Rail fares to rise 3.1% despite frequent train delays

Rail fares to rise 3.1% despite frequent train delays

Wednesday, January 2, 2019

Rail fares have increased by an average of 3.1% despite punctuality being at a 13-year low.

The cost of many rail season tickets rose by more than £100 due to the annual price hike on Wednesday.

One in seven trains were delayed by at least five minutes in the past 12 months as a series of major issues have plagued the railway - analysis by the Press Association found this was the worst performance since September 2005.

Extreme weather, errors in the launch of new timetables, strikes and signalling failures are among the causes.

The 3.1% average fare rise is the second highest since January 2013.

 

'Profiteering'

Robert Nisbet, regional director of industry body the Rail Delivery Group, acknowledged "nobody wants to pay more for their journey to work" but insisted money from fares is being used to "build the better railway customers want".

Transport Secretary Chris Grayling marked the increase in fares by announcing that a new railcard to extend child fares to 16 and 17 year olds will be available in time for the new academic year in September.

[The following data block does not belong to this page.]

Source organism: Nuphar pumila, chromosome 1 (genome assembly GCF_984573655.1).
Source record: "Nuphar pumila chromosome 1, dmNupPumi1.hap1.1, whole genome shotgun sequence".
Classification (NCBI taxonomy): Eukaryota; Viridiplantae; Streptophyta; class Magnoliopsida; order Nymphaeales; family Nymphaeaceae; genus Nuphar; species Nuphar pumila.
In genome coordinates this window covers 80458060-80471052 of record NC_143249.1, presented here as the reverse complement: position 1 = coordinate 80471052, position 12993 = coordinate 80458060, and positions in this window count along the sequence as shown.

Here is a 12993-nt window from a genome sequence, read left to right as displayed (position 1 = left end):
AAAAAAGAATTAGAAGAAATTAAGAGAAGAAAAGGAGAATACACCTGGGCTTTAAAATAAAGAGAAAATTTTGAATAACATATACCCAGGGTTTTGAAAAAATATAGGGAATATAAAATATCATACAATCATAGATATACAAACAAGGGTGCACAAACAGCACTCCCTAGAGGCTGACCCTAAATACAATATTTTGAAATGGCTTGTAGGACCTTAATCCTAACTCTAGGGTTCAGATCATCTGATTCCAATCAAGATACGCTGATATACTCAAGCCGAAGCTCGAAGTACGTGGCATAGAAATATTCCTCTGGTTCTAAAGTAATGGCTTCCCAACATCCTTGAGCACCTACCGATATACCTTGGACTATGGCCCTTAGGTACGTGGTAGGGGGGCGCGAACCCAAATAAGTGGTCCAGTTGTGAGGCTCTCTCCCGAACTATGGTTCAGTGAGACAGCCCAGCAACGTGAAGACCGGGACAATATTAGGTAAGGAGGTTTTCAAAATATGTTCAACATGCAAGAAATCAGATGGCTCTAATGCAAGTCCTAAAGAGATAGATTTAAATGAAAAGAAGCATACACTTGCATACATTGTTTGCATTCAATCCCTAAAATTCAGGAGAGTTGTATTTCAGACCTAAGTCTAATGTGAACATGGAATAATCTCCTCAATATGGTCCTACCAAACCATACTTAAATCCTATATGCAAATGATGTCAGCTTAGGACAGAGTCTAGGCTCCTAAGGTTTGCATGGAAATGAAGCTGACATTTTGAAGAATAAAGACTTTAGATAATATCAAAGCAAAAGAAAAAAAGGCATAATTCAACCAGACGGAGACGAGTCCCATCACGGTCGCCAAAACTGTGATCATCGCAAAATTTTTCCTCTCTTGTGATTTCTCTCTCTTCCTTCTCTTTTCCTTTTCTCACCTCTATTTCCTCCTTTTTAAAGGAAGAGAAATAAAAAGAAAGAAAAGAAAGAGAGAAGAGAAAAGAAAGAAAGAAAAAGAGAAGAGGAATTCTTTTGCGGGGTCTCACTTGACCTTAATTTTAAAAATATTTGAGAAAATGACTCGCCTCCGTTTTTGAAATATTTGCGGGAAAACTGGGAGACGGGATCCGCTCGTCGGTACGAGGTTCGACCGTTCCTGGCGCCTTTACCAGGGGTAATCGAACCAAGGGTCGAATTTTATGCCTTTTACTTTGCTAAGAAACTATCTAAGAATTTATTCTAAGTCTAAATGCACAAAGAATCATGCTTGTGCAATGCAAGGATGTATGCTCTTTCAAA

A railcard for 26-30 year olds goes on general sale at noon on Wednesday.

Mr Grayling claimed the Government's "record investment" in the rail network will help passengers get the "frequent, affordable and reliable journeys they deserve".

Labour analysis of more than 180 routes suggests an average commuter is paying £2,980 for their annual season ticket, up £786 from 2010, which was the year the Conservatives came to power as part of a coalition government.

The research also indicates that fares have risen nearly three times faster than wages.

Shadow transport secretary Andy McDonald claimed the latest increases are "an affront to everyone who has had to endure years of chaos on Britain's railways".

Labour has pledged to return the railways to public ownership and called for prices to be frozen on the worst performing routes.

Rail union leaders, politicians and campaigners will protest against the increasing cost of rail travel outside stations across the country.

Rail, Maritime and Transport union general secretary Mick Cash said fare payers are being "battered by the toxic combination of gross mismanagement and profiteering".